The contrast between individual hope and bureaucratic inertia could not be more stark, and at the center of it is the modern figure of Anne Innis Dagg, her eyes brimming with tears at the memory of decades-old wounds, but her words still full of the fire of a survivor. She is a person who has lost many battles against titanic foes, but who has never been beaten. Amidst the sharp adversities of her professional rejection, the personal tragedy of the loss of her supportive husband, and the long slow press of being apparently forgotten by a world she had enriched by her daring, she remained true to herself and uncompromising in her goal of using whatever resources were at her disposal to inform us of the majesty of wild nature, and the inequities still remaining in human nature.
Reid pulls no punches in portraying the starkness of the situation facing giraffes today, but neither does she refuse us the deep satisfaction of seeing Dagg properly honored at last.
Through letters and film, interviews and photographs, the nearly lost life of a scientific legend is reconstructed, saved for all who come later. There is truly something humbling about being ushered into the presence of this personality, seeing her creating scientific techniques from nothing with all the unbounded optimism of youth, only to have all the means for accomplishing her life’s goals stripped away from her, one by one, and yet to survive and be reborn anew as a generation of giraffe researchers and keepers who grew up on her books find and celebrate her at last. Reid pulls no punches in portraying the starkness of the situation facing giraffes today, but neither does she refuse us the deep satisfaction of seeing Dagg properly honored at last. Tears and anger meld in the documentary’s closing act, and push the viewer by their combination into that rarest of states: a need to act.
Reid’s instinct for how the past and the present inform each other is the guiding pulse for the entire film, and provides the space and tension for the viewer to experience, rather than merely observe, Dagg’s inspiring, complex life. It is a film of a continent and a scientist finding each other at one brilliant moment in time, and eventually, after many trials and many more tears, doing so again.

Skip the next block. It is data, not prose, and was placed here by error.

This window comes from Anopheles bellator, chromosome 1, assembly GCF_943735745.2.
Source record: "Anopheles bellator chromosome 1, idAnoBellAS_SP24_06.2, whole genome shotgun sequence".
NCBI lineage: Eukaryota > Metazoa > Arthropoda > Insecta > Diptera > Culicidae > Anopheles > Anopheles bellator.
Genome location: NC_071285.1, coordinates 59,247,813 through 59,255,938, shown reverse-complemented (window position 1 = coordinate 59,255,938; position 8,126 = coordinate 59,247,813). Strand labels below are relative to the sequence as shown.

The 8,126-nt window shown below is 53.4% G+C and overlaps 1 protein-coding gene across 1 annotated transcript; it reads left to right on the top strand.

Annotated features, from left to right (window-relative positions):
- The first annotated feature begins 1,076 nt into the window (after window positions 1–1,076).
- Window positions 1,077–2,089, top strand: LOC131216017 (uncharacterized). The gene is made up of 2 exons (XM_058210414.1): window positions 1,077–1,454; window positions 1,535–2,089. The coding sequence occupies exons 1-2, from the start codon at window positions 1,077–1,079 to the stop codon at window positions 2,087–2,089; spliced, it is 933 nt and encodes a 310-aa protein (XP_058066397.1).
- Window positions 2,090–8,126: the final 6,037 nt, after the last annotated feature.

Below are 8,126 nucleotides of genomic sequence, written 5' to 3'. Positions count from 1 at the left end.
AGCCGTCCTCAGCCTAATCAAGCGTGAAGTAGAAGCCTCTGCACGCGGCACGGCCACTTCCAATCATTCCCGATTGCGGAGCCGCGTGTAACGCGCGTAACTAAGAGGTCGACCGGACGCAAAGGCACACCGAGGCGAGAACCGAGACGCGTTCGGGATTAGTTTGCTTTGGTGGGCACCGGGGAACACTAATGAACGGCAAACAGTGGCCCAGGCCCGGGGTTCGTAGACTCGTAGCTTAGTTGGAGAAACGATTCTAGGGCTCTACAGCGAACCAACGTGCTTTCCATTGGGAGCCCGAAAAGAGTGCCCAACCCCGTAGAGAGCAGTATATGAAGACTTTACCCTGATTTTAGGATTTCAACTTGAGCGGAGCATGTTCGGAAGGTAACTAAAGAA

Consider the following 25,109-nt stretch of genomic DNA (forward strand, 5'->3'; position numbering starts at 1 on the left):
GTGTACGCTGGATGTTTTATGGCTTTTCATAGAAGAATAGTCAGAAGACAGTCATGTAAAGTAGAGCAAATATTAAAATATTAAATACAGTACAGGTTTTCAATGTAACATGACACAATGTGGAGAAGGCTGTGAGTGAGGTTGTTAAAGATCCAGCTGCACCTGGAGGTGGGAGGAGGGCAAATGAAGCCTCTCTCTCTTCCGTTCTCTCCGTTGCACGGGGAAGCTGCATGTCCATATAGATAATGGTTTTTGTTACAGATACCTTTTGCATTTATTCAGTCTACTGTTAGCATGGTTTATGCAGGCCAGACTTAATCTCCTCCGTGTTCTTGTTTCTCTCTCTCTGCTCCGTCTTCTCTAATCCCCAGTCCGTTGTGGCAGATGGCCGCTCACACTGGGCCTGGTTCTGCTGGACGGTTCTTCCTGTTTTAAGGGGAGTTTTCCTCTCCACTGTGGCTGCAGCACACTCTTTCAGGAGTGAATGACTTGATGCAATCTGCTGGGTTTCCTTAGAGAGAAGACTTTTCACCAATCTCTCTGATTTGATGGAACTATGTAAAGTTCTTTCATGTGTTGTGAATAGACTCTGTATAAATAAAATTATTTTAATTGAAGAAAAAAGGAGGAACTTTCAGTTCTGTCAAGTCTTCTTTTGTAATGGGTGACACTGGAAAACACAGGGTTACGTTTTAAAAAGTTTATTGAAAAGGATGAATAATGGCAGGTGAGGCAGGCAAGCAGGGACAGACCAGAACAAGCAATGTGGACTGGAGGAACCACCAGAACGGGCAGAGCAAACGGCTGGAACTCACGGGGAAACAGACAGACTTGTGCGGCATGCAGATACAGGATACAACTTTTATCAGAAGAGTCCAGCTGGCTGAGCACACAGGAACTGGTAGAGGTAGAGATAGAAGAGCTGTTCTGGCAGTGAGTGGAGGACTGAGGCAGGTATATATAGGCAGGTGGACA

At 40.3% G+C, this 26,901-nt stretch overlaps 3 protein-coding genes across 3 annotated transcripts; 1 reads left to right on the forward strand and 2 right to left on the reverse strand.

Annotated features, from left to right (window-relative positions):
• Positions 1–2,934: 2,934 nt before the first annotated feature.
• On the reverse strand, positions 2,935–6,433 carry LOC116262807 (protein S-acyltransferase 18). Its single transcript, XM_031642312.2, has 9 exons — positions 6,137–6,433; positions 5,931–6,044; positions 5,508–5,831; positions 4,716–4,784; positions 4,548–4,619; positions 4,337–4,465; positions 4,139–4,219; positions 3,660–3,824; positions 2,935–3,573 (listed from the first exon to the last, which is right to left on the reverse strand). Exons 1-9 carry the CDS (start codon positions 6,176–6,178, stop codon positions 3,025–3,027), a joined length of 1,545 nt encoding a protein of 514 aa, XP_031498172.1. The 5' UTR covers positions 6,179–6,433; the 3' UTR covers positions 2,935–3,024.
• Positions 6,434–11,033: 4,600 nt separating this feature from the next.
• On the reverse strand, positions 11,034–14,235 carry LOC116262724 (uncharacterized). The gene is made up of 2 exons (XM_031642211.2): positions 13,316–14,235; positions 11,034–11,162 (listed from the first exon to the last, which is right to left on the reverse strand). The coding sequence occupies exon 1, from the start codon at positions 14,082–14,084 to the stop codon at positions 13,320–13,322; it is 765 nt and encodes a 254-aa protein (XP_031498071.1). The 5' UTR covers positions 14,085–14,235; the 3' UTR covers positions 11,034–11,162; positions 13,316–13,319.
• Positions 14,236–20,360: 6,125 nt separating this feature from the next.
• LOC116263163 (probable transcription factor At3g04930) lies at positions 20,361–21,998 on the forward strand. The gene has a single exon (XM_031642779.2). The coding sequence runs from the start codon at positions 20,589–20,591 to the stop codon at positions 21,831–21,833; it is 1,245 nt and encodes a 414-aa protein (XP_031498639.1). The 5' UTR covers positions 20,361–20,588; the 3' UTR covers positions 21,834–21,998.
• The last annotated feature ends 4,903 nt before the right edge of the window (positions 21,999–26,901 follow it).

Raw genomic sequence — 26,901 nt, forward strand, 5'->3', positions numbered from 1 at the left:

The Woman Who Loves Giraffes opens in Washington DC at Landmark West End Cinema on February 14 and in Los Angeles at Laemmle Monica Film Center on February 21 with subsequent engagements nationwide.
What You Should Know About Alison Reid
ALISON REID (Director, Writer, Producer) is an award-winning director who began her career as a stunt coordinator and second unit director. After accumulating 300 credits, she formed Free Spirit Films to produce projects diverse in genre but similar in their exploration of the human spirit. Reid received the 2007 Crystal Award for Emerging Director from DGC/WIFT. Her independent feature, The Baby Formula (2009), sold internationally, won the Audience Award at the Inside Out LGBT Film Festival, ‘Best LGBT Film’ at Nashville Film Festival and was nominated for the Golden Zenith at the Montreal World Film Festival. Reid is currently directing two episodes of Good Witch (Hallmark). Her television directing credits also include Hudson & Rex, Saving Hope, Heartland and Murdoch Mysteries. Her second unit directing credits include The Umbrella Academy (Netflix).
All photos and film poster credit to Zeitgeist Films.